NEW YORK (Reuters Health) - Emergency helicopter transport is expensive, but could become cost effective if it’s used mainly for cases where it will make a measurable difference in trauma patients’ survival or long-term disabilities, according to a new analysis.
“For the routine use of helicopter emergency medical services to be considered good value for our health care dollars, there needs to be a modest reduction in mortality or some reduction in disability among patients who are flown out with serious injuries,” said study author Dr. Kit Delgado, an instructor of emergency medicine at Stanford University Medical School.
But he noted to Reuters Health, “there’s relatively little guidance based on the data how to best use helicopter EMS for trauma.”
The analysis comes at a time when the healthcare industry is looking for cost savings, and weighing the evidence supporting heroic and expensive measures.
Ground ambulances typically cost nearly seven times less than the average $6,500 helicopter transport - although air transport has the advantage of speed and the ability to take patients across difficult terrain.
The debate is not merely academic: Close to 25 percent of U.S. trauma patients are uninsured and can get stuck with large medical bills after a helicopter transport.
The big question, experts said, is how to avoid transporting patients with minor injuries via resource-intense helicopters yet make sure that critically-injured patients don’t get left behind, figuratively speaking.
To better understand long-term financial costs of using helicopters to transport trauma patients, Delgado and colleagues did a cost-benefit analysis of helicopter versus ground transport.
The researchers modeled cost estimates and the risks of dying in a group of nearly 161,000 patients who went to U.S. trauma centers by helicopter or by ambulance.
In addition to those modes of transport, the researchers modeled costs such as potential transportation accidents, hospital expenses, patients’ loss of work (to disability) and lifetime medical costs.
In a hypothetical trauma center that accepts 400 patients per year, Delgado and his colleagues found that about half would have minor injuries more appropriate for ground transport but that might not be apparent to EMS crews. Of the remaining 200 severely-injured patients requiring trauma care, on average, 20 would die.
If 17 died instead, however - that is, if an additional three patients survived - the extra cost of helicopter transport would be good value for the money, the team reports in the Annals of Emergency Medicine.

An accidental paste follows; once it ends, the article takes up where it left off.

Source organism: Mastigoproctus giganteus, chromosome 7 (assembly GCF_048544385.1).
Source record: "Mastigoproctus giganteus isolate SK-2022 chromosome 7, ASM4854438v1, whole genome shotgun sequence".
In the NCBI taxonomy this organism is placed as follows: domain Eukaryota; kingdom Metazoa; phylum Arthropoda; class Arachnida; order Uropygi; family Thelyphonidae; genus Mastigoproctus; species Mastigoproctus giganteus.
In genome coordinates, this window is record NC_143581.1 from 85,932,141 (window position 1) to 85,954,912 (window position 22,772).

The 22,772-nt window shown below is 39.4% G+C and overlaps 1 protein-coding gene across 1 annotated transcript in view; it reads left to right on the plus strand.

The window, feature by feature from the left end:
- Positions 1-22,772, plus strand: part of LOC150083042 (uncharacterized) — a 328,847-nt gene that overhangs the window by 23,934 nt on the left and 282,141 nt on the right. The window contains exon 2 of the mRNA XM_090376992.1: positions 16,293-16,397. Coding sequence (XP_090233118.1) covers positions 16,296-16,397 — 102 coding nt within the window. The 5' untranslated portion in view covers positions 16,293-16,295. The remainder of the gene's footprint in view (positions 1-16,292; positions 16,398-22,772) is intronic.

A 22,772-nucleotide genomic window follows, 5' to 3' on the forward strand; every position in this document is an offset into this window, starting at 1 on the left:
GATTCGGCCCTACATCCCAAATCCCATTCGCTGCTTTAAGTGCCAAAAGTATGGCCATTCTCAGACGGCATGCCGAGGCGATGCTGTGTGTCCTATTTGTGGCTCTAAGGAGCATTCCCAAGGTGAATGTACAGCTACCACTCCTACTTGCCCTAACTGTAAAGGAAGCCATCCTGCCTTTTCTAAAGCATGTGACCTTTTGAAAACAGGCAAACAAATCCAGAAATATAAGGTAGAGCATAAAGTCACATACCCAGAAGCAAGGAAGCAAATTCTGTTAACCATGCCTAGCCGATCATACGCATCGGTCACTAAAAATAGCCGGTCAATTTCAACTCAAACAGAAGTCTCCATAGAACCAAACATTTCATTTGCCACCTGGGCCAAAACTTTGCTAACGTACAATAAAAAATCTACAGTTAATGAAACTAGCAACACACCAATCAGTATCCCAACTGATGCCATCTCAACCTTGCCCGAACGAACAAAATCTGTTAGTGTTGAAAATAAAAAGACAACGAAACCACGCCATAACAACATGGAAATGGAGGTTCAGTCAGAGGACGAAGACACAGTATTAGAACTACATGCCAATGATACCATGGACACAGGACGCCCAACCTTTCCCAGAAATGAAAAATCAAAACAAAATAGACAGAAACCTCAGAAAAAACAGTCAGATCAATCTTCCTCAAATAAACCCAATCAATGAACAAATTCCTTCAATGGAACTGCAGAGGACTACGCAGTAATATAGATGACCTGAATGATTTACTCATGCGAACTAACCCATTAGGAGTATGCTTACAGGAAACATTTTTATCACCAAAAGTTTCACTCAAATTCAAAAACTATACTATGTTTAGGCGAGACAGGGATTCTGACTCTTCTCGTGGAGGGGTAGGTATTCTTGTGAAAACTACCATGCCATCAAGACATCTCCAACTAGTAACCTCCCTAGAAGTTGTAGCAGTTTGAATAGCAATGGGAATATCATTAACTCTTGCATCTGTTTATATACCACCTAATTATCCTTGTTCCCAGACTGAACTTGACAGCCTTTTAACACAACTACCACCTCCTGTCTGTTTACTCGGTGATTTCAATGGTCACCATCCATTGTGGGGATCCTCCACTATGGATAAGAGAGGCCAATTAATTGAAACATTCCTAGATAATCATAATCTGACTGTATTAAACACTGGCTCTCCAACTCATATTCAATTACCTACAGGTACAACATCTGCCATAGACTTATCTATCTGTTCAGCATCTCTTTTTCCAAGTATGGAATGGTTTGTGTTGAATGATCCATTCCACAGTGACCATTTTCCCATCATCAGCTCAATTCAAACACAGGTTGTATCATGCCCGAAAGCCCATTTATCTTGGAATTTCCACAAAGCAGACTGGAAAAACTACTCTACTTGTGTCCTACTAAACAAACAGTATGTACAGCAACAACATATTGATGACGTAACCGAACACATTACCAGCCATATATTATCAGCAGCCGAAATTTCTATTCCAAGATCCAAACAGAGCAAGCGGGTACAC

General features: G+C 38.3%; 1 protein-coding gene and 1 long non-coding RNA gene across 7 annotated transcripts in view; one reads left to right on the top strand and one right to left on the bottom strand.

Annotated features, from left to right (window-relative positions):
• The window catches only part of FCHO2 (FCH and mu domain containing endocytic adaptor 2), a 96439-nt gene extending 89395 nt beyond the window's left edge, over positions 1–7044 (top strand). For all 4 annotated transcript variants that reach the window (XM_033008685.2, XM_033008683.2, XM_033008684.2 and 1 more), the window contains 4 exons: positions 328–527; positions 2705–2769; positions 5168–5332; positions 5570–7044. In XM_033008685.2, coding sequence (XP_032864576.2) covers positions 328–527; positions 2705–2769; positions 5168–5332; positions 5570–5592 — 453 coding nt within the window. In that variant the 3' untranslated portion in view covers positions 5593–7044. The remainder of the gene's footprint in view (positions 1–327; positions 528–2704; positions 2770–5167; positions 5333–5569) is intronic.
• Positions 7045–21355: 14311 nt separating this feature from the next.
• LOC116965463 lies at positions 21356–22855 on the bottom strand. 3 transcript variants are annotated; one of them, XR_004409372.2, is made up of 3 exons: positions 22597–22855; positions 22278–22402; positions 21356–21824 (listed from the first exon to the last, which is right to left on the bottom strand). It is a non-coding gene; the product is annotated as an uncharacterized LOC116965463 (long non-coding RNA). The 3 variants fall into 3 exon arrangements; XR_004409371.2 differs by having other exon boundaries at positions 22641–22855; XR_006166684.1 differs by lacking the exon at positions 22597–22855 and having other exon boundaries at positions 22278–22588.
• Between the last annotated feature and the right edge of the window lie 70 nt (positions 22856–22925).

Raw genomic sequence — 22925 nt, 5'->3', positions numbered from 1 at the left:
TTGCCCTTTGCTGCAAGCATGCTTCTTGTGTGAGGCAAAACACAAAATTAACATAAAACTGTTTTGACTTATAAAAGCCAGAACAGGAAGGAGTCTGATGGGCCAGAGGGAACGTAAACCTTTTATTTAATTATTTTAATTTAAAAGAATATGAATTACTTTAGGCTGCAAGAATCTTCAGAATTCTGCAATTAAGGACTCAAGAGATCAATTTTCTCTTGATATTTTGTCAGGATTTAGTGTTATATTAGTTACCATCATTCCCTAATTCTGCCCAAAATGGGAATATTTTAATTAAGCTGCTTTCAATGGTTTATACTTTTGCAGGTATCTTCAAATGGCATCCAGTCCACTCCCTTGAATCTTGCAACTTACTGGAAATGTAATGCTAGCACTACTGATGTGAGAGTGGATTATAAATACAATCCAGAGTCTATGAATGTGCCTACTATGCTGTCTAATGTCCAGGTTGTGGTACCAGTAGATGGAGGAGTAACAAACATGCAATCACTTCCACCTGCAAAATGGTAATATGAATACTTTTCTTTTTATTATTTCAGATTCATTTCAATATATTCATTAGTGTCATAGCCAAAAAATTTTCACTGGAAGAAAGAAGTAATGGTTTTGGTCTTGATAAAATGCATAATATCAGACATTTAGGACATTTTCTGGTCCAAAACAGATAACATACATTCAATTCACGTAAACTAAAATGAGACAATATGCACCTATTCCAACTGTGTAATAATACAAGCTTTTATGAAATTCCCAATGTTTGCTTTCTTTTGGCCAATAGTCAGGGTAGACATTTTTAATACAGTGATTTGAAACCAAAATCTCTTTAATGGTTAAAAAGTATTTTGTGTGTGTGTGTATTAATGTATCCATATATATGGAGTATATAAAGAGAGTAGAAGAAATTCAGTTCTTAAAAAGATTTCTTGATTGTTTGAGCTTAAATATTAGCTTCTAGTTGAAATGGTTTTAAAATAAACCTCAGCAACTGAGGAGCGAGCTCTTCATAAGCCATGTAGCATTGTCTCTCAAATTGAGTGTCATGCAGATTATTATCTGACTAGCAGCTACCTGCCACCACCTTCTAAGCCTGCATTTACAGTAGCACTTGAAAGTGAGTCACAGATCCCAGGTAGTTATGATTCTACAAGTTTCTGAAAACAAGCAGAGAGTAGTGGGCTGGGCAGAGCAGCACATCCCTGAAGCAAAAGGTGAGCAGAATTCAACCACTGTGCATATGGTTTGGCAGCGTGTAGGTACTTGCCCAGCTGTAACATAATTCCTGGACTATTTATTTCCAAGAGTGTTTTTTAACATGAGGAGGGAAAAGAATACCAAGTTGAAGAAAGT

“Helicopter EMS becomes a much better value if we figure out who are the right patients to be transported,” Delgado told Reuters Health.
“One way to improve the system is to have greater physician involvement,” said Sam Galvagno Jr., assistant professor at the R. Adams Cowley Shock Trauma Center at the University of Maryland, who was not involved in the new study.
Maryland recently halved the number of helicopter flights by linking EMS workers directly with trauma physicians who can request additional medical information and help judge whether air transport is appropriate, Galvagno told Reuters Health.
Ongoing research shows that patient mortality doesn’t seem to have increased, suggesting that large reductions in air transport are possible without harming patients, according to Galvagno.
Dr. Eileen Bulger, chief of trauma at Harborview Medical Center in Seattle, which serves five states, said an integrated system wherein EMS, trauma doctors and transportation services work in coordination works best.
Some places have competing air medical services that aren’t integrated with the trauma system, “an area we could improve on,” said Bulger, who also was not involved in the current study.
The public may not be directly involved in the debate over trauma transport costs, but if asked many people would be glad to have helicopter transport available should they ever need it, regardless of the cost, one expert noted.
“Helicopter transport does not have a particularly favorable cost effectiveness profile in relation to other interventions like drugs or medical services,” said Colman Taylor, a health economist with the George Institute for International Health in Sydney who researched the cost-benefit of helicopter services in Australia.
Still, Taylor told Reuters Health, “The public may be willing to pay a higher cost effectiveness profile for helicopter transport because for whatever reason they value the option.”
SOURCE: bit.ly/Zrh8jZ Annals of Emergency Medicine, online April 11, 2013.